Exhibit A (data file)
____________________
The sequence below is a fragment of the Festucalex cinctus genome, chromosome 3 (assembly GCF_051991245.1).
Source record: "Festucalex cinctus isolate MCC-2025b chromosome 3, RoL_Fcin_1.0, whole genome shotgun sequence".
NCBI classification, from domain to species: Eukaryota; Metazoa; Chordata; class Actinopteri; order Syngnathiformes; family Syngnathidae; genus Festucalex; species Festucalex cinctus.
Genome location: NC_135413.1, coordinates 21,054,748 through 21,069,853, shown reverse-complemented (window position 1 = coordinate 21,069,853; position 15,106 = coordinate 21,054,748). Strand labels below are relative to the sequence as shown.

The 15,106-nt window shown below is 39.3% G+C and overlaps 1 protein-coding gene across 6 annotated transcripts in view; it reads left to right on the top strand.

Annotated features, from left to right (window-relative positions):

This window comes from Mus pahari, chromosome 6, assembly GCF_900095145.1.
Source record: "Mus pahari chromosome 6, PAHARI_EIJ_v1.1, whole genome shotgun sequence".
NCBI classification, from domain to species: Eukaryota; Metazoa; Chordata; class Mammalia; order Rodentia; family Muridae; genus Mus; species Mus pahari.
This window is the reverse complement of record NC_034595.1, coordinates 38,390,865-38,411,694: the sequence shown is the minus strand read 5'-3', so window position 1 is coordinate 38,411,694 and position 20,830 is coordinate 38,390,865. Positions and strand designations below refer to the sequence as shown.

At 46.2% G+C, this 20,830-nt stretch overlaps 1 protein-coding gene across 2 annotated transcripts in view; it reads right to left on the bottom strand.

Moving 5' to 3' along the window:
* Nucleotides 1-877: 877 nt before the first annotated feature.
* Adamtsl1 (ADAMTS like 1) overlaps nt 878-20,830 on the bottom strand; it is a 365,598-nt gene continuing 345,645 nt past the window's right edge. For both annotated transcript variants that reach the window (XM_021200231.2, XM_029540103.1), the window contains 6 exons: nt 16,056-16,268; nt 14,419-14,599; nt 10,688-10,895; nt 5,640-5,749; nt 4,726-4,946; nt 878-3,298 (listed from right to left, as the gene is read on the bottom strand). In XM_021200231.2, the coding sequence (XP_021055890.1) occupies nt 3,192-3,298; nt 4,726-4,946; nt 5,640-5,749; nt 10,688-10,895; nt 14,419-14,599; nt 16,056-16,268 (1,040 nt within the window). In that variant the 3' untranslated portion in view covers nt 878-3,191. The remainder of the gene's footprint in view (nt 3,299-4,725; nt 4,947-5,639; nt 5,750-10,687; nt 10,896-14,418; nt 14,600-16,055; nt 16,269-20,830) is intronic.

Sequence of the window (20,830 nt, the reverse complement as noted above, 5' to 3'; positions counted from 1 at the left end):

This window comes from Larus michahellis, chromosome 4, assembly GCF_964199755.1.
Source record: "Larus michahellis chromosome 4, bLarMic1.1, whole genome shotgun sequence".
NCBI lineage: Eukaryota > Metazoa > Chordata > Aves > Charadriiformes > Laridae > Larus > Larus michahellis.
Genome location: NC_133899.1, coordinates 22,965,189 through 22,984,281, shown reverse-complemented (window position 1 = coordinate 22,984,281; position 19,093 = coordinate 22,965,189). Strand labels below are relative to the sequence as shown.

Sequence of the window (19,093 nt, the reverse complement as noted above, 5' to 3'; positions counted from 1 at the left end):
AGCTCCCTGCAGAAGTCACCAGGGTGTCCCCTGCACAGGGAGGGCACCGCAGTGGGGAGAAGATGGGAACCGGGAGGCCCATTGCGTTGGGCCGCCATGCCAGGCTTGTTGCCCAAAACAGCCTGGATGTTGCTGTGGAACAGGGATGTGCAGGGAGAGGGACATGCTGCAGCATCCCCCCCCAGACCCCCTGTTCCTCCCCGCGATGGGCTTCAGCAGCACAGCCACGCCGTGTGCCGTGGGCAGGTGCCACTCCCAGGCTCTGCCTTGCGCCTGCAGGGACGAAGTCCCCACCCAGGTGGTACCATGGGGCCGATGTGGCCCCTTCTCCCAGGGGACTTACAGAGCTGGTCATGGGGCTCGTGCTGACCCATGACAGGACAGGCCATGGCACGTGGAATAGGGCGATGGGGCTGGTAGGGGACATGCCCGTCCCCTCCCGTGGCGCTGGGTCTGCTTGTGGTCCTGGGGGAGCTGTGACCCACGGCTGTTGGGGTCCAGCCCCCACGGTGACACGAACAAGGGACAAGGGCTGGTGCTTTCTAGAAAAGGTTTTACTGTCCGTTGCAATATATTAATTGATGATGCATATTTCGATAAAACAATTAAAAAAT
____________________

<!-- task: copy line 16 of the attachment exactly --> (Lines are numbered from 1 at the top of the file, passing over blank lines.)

This window comes from Larus michahellis, chromosome 4, assembly GCF_964199755.1.